EU ‘trying to rewrite rules’ to feed ‘political superstate’ plans with ambassador demands

EU’s ambition is ‘to be political superstate’ says commentator

Sherelle Jacobs was strongly against the idea of granting EU ambassadors full diplomatic statuses under the Vienna Convention, claiming the bloc is trying to “rewrite international rules”. Ms Jacobs added granting such privileges would “undermine the integrity of the nation-state”. Prime Minister Boris Johnson and the Foreign Office are hesitant to award these rights after Brexit as they do not want to set a precedent for other international organisations. 

Speaking on the Jeremy Vine Show on Channel 5, the Telegraph journalist said: “It proves the Brexiteers were right, the EU’s ultimate ambition is to be a political superstate. 

“It is ludicrous for an international body to be demanding that its ambassador be given the same treatment as a country. 

“It’s not petty, the EU is trying to rewrite the rules of international relations and undermine the integrity of the nation-state.”

But host Jeremy Vine then directed a strange metaphor towards Ms Jacobs in a bid to clarify Brussels’ position.

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The show host said: “What the EU will say is wait a minute, we’ve got a capital in Brussels, we’ve got a currency, which is the Euro, they say we got an army, they say we’ve got judges that’s the other one. 

“So what’s the famous phrase, if it oinks and its got a curly tail and its got pink skin it’s probably a pig. 

“And that’s what they say, we’ve got all the characteristics of a country.”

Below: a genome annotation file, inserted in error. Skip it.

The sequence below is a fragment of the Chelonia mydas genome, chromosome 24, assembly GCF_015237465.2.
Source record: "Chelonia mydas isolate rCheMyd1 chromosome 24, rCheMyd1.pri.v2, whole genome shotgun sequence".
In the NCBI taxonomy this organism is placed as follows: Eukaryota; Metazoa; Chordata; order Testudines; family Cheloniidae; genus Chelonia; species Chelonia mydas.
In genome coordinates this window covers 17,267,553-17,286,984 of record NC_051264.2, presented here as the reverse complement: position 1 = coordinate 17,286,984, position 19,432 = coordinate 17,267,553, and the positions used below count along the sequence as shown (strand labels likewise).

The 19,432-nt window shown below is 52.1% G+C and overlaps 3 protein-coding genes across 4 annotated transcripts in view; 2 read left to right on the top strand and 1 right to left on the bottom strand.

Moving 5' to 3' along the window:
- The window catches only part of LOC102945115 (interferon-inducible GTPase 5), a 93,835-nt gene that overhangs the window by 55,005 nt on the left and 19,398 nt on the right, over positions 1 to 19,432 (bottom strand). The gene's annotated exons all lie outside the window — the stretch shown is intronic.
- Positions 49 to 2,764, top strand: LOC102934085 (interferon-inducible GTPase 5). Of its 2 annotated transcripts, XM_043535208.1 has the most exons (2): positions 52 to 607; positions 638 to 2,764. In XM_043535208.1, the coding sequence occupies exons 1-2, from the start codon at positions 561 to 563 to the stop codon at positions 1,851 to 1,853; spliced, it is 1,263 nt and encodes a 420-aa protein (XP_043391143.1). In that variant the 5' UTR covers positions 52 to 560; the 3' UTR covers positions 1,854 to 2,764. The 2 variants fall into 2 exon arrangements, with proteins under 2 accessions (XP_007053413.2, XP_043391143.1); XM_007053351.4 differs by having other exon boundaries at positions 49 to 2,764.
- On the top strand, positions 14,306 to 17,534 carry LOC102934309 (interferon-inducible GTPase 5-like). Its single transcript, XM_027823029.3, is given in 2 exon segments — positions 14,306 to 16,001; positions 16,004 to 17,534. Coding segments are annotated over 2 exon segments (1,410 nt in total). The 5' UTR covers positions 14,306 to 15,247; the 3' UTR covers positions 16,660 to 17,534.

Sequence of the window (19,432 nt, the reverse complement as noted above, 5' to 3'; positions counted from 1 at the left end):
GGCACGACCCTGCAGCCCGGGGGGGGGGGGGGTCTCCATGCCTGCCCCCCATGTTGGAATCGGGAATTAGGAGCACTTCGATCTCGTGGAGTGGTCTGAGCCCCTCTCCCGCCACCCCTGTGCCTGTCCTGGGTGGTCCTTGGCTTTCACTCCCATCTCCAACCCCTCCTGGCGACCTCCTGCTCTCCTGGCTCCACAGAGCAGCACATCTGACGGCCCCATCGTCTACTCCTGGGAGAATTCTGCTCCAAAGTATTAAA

An unimpressed Ms Jacobs replied: “I think that is (ridiculous) because it is not a country at the end of the day, it’s a political and economic institution and its not a nation-state. 

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“And it shouldn’t be able to erode or override the whole idea of a nation-state.”

The Prime Minister said last Thursday that EU delegates would be given the privileges and immunities necessary to conduct their business with the UK. 

However, it was not clear if they would receive the same rights as national ambassadors. 

Peter Stano, the European Commission’s foreign affairs spokesperson, said: “Granting reciprocal treatment based on the Vienna Convention on Diplomatic Relations is a standard practice between equal partners.


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“We are confident that we can clear this issue with our friends in London in a satisfactory manner.

“Nothing has changed since the UK’s exit from the European Union to justify any change in stance on the UK’s part.” 

Michel Barnier, the EU’s chief Brexit negotiator, added the bloc was unlike any other international body.

He said: “They have to be very careful.

“I know that once again it cannot be business as usual, but we are not an international organization like the others. 

“We are the union and the UK took part in this union for more or less 47 or 48 years.”

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